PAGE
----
The porosity of PbxCd1−xSe QD gels was analyzed by nitrogen physisorption after supercritical drying to produce aerogels (Supplementary Fig. 4), which produced type-IV isotherms, characteristic of a mesoporous material (Fig. 1i). The surface areas of PbxCd1−xSe QD aerogels are similar to that of the native CdSe QD aerogel based on the Brunauer–Emmett–Teller (BET) model55 (177–205 m2/g for PbxCd1−xSe vs 209 m2/g for CdSe in Supplementary Table 2). Figure 1j illustrates the pore-size distributions for PbxCd1−xSe and CdSe QD aerogels, obtained by fitting the desorption branch of the isotherms to the Barrett–Joyner−Halenda model56. The average pore diameters and cumulative pore volumes for PbxCd1−xSe QD aerogels were calculated to be 17.9–22.5 nm and 0.8–1.5 cm3/g, respectively, similar to values for the CdSe QD aerogels (22.3 nm and 1.3 cm3/g, respectively).

The atomic structure of the PbxCd1−xSe QD gels was further characterized by high-angle annular dark-field scanning transmission electron microscopy (HAADF-STEM), energy-dispersive X-ray spectroscopy (EDS) elemental mapping, powder X-ray diffraction (PXRD), XPS, and X-ray absorption spectroscopy (XAS). For all PbxCd1−xSe QD gels, the HAADF-STEM images show atomic sites with a higher contrast (marked by yellow circles in Fig. 2a–d, left), which could be assigned to atomically dispersed Pb cation sites due to the Z-contrast in HAADF-STEM. The contrast of Pb (Z = 82) vs Cd (Z = 48) cations is clearly seen in the intensity profiles (Fig. 2e) integrated from the marked area 1 and 2 of Pb0.17Cd0.83Se QD gel (Fig. 2c). Moreover, the number density of Pb ionic sites increase with the increasing Pb content in the gel. Note that Pb is only seen as atomically dispersed ionic sites in the gels with low Pb contents, such as x = 0.04 and 0.09. For PbxCd1−xSe QD gels with x ≥ 0.17, nanometer-sized high-contrast regions were also observed in HAADF-STEM (Fig. 2f and Supplementary Fig. 5f). The fast Fourier transform (FFT) patterns from these regions were indexed to the cubic PbSe phase. The EDS mapping results also confirmed the structural transition from a uniform dispersion of Pb atomic sites on the CdSe surface at low Pb contents (Fig. 2a, b, right and Supplementary Fig. 6a, b) to the phase separation of PbSe and CdSe at high Pb contents (Fig. 2c, d, right, and Supplementary Fig. 6c, d).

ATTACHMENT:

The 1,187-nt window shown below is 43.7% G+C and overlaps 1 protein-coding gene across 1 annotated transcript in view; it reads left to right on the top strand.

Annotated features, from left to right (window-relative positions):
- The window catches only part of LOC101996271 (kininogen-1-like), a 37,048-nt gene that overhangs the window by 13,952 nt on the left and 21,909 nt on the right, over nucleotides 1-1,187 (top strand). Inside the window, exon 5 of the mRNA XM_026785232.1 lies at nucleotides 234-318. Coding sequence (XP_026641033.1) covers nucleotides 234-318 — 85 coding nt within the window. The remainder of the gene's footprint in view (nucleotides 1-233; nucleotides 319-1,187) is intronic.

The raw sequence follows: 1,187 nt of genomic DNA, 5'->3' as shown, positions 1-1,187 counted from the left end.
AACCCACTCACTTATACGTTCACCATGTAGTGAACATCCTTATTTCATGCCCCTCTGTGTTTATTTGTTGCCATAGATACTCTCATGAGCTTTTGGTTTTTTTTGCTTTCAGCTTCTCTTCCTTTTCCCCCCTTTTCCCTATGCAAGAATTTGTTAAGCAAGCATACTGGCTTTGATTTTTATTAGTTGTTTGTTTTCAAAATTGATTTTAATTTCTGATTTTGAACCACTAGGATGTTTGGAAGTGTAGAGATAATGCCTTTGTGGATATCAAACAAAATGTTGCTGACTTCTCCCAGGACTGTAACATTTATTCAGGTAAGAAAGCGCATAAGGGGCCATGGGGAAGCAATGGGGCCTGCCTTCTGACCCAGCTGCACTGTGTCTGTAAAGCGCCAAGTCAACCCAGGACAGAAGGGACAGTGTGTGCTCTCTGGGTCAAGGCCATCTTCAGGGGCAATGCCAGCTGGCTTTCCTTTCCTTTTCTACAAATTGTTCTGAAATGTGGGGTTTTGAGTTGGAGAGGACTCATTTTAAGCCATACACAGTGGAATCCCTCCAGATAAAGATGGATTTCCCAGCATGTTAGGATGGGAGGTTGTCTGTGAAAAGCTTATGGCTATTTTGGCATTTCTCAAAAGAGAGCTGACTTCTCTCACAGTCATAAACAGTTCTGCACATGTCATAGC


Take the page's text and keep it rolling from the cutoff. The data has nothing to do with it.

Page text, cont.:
Fig. 2: HAADF-STEM characterization and EDS mapping of PbxCd1−xSe QD gels.
figure 2

ad HAADF-STEM images and EDS elemental maps of a Pb0.04Cd0.96Se, b Pb0.09Cd0.91Se, c Pb0.17Cd0.83Se, and d Pb0.40Cd0.60Se QD gels. e Intensity profiles of Pb0.17Cd0.83Se gel in the marked area 1 and 2 in panel c. f Low- and high-magnification HAADF-STEM images of a high-contrast region of Pb0.17Cd0.83Se QD gel and the corresponding FFT images from the marked regions.

The PXRD patterns of PbxCd1−xSe QD gels in Fig. 3a are consistent with the microscopy data, showing phase segregation of PbSe with increasing Pb content. At x ≤ 0.17, only the characteristic peaks of hexagonal CdSe (PDF 00-008-0459, wurtzite) were present, whereas for x > 0.17, the characteristic peaks of cubic PbSe (PDF 00-006-0354, rock salt) appear. Note that even though the cubic phase PbSe was observed in the STEM images of Pb0.17Cd0.83Se QD gel, its PXRD peaks were not found, likely because their signals were below the detection limit of the XRD instrument.

Fig. 3: Structural characterization of PbxCd1−xSe QD gels and related machine learning (ML) simulation.
figure 3

a PXRD patterns of PbxCd1−xSe QD gels with x = 0.003, 0.02, 0.04, 0.09, 0.17, 0.40, and 1.0. The stick diagrams show the PXRD patterns of hexagonal CdSe and cubic PbSe as references. b XPS results of the Cd3d and Pb4f5/2 regions for the QD gels. c Calculated thermodynamic convex hull diagram of PbxCd1−xSe in cubic and hexagonal phases with respect to cubic PbSe and cubic CdSe using the converged ML surrogate model (Supplementary Fig. 10). Note that the PbxCd1−xSe hexagonal supercells at x > 0.3 were unstable with severe deformation during DFT calculations; therefore, we only considered the PbxCd1−xSe hexagonal supercells with x = 0, 0.1, 0.2, 0.3, or 1.0. The inset shows the expanded view of the crossover region.